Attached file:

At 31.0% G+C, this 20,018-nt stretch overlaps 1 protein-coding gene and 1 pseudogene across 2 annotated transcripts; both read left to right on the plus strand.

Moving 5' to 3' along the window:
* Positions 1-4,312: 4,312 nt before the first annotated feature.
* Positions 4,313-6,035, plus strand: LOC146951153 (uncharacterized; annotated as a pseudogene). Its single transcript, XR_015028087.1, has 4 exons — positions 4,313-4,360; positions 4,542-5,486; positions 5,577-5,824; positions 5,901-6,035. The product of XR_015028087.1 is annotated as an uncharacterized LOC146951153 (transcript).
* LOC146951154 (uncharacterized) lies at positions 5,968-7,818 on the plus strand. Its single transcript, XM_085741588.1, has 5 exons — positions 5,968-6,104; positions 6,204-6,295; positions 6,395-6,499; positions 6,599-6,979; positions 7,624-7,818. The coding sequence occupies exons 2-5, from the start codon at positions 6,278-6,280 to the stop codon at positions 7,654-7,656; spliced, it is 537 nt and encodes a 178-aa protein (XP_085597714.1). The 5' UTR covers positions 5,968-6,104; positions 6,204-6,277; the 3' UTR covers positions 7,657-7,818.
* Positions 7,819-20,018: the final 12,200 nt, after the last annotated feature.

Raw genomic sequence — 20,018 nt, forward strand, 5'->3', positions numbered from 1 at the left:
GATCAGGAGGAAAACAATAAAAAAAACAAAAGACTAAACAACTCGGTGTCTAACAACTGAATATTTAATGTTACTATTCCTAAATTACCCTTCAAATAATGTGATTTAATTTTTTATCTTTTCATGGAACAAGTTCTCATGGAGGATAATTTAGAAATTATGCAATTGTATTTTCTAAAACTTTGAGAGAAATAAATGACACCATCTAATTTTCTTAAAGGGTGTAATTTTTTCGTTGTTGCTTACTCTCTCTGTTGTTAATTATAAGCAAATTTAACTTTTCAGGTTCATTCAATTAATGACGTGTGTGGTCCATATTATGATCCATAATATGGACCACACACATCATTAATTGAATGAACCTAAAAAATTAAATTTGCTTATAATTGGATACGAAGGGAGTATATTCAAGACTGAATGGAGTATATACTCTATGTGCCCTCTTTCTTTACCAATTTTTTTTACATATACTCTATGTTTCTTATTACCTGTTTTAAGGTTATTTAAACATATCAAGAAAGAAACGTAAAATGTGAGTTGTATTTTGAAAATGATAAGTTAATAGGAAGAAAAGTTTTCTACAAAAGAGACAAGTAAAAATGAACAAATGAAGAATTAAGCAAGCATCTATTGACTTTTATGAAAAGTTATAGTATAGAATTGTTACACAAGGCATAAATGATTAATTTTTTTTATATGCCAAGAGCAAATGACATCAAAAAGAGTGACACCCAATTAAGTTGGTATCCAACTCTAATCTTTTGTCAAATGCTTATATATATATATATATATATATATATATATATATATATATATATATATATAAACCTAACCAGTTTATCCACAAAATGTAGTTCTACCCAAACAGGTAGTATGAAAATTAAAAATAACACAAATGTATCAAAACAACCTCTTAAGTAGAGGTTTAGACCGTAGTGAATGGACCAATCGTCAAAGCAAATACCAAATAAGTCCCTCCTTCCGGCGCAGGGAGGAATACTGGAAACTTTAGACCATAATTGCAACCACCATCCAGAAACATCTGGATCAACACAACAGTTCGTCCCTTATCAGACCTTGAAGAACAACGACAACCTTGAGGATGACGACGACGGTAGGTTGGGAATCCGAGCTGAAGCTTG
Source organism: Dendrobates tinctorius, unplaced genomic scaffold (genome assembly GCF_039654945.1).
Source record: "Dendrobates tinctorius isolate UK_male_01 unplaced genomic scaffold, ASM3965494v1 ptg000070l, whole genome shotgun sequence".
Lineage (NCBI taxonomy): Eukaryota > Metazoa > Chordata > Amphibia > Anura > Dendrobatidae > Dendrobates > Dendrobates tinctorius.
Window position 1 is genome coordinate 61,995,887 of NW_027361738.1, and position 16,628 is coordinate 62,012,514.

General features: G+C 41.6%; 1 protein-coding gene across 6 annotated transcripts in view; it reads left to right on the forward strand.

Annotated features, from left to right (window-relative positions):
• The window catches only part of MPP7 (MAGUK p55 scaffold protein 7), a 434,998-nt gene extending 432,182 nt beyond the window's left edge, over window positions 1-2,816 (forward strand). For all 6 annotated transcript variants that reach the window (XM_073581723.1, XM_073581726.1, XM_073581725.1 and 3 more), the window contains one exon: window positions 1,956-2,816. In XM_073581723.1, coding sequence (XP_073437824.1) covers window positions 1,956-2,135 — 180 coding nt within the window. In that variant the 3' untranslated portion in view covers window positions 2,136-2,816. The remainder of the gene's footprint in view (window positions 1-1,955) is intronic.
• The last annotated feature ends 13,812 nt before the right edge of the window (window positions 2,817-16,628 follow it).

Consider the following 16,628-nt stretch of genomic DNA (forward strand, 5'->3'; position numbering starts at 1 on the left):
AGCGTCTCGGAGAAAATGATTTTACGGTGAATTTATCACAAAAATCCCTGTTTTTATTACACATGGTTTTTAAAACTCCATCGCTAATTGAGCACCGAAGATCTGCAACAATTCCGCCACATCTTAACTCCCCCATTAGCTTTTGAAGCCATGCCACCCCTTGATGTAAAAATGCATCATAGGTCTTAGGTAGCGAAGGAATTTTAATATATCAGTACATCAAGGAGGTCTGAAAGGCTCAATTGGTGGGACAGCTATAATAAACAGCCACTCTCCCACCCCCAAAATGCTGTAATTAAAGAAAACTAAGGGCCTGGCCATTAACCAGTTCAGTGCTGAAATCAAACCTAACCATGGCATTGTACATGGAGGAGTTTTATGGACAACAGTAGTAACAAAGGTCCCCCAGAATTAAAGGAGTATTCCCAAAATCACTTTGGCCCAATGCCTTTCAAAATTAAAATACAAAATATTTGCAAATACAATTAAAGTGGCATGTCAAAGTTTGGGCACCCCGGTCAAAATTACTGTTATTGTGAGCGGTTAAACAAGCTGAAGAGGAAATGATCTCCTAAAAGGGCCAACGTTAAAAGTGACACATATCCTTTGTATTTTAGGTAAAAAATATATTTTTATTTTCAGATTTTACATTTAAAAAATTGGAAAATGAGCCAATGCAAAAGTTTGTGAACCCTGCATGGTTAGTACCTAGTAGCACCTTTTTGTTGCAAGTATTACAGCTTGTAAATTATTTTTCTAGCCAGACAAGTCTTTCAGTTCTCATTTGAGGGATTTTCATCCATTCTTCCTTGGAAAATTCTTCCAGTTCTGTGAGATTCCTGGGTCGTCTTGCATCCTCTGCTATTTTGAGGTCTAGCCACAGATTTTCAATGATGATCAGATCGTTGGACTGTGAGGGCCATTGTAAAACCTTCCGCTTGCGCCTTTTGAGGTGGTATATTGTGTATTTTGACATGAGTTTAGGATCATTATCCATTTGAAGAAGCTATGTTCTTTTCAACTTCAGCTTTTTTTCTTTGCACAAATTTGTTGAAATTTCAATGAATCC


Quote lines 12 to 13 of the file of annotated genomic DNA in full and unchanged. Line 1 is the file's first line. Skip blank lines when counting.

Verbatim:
Window position 1 is genome coordinate 61,995,887 of NW_027361738.1, and position 16,628 is coordinate 62,012,514.

General features: G+C 41.6%; 1 protein-coding gene across 6 annotated transcripts in view; it reads left to right on the forward strand.